By Gene Wang
Sunday, November 1, 2009
The Washington Wizards' Halloween giveaway on Saturday night was Gilbert Arenas masks. There were thousands of them, and before the game, fans of all ages covered their faces with the likeness of the Wizards' most dynamic player. That included a toddler in a Supergirl costume and grown men in zombie outfits.
By tip-off, the vision-obscuring masks were off for most of the announced 20,173 at Verizon Center. Good thing, because Arenas put on a show that wasn't to be missed.
Showing no ill effects from three knee surgeries over the past two years, Arenas scored a game-high 32 points on 9-of-13 shooting, including 3 of 4 three-pointers. He added seven assists over just 29 minutes of a 123-104 victory over the New Jersey Nets in Washington's home opener.
"He took what they gave him, and he got very aggressive at times," first-year Wizards Coach Flip Saunders said of Arenas. "He had seven assists, but he probably had I bet three or four [more].
"Guys got fouled on his deliveries. He shared the ball really well."
The Wizards' faithful weren't filling the seats, though, necessarily to watch Arenas distribute. They came to see one of the best scorers in the league make baskets in bunches, and it didn't take long for Arenas to delight the home crowd.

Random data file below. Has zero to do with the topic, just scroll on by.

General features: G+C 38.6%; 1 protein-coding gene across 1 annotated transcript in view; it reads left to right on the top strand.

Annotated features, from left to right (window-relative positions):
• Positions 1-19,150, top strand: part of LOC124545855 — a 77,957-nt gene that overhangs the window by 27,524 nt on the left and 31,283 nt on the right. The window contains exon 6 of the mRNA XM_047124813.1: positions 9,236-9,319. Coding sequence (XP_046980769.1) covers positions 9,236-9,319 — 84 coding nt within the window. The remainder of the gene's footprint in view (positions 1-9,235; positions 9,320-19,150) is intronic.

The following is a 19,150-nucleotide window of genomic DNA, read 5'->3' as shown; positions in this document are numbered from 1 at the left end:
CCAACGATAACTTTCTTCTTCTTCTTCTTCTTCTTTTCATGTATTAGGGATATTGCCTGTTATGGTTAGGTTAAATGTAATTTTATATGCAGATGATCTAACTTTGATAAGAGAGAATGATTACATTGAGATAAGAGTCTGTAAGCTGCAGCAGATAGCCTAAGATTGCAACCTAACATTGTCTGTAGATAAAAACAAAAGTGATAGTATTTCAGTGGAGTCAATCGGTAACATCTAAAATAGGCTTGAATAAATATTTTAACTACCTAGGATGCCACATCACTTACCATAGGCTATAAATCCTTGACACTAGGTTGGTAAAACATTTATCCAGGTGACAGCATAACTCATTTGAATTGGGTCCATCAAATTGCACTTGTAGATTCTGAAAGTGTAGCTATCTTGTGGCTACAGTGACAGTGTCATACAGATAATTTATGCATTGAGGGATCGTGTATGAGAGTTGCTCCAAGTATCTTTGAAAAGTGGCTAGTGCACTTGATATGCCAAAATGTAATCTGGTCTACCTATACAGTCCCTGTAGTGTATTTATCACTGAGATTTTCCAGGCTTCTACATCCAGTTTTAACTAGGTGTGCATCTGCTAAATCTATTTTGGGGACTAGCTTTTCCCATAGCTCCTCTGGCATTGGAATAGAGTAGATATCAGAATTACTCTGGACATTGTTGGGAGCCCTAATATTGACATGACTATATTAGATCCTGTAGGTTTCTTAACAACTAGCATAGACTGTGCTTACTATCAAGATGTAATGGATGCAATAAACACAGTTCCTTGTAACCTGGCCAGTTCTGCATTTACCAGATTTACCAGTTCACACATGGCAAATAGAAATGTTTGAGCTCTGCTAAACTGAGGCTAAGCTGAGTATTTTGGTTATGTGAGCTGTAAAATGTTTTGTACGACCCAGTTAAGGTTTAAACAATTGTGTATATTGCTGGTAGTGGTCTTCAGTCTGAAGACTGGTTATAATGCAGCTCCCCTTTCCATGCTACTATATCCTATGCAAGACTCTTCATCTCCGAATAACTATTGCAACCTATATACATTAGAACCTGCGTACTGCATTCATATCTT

Although he began with a turnover in the game's first minute, Arenas settled down soon after and made a driving layup with 9 minutes 46 seconds to play in the opening period to give Washington a 7-6 lead. Then 40 seconds later, Arenas made a three-pointer, and it was clear something special was in store.
The most raucous applause of the game came at the conclusion of the first quarter, when Arenas swished a jumper from just inside 40 feet with 0.2 of a second to play.
That familiar sequence -- Arenas has made a habit of converting shots in the closing seconds -- put the Wizards ahead 28-24.
"It was another one of those games where [Arenas] kind of controlled things," Saunders said.
After a scoring lull early in the second quarter, Arenas had nine straight points leading into halftime, beginning with a three-pointer at 4:18 and ending with the second of two free throws for a 58-45 lead.
His big scoring night aside, just as encouraging for the franchise was the stability of Arenas's left knee in the second game of a back-to-back. The Wizards lost in Atlanta, 100-89, on Friday night, with Arenas scoring 23 points but missing 13 of 22 shots.
"We came back with energy tonight," said a subdued Arenas, who had 20 points by intermission on Saturday night. "We're proud of ourselves."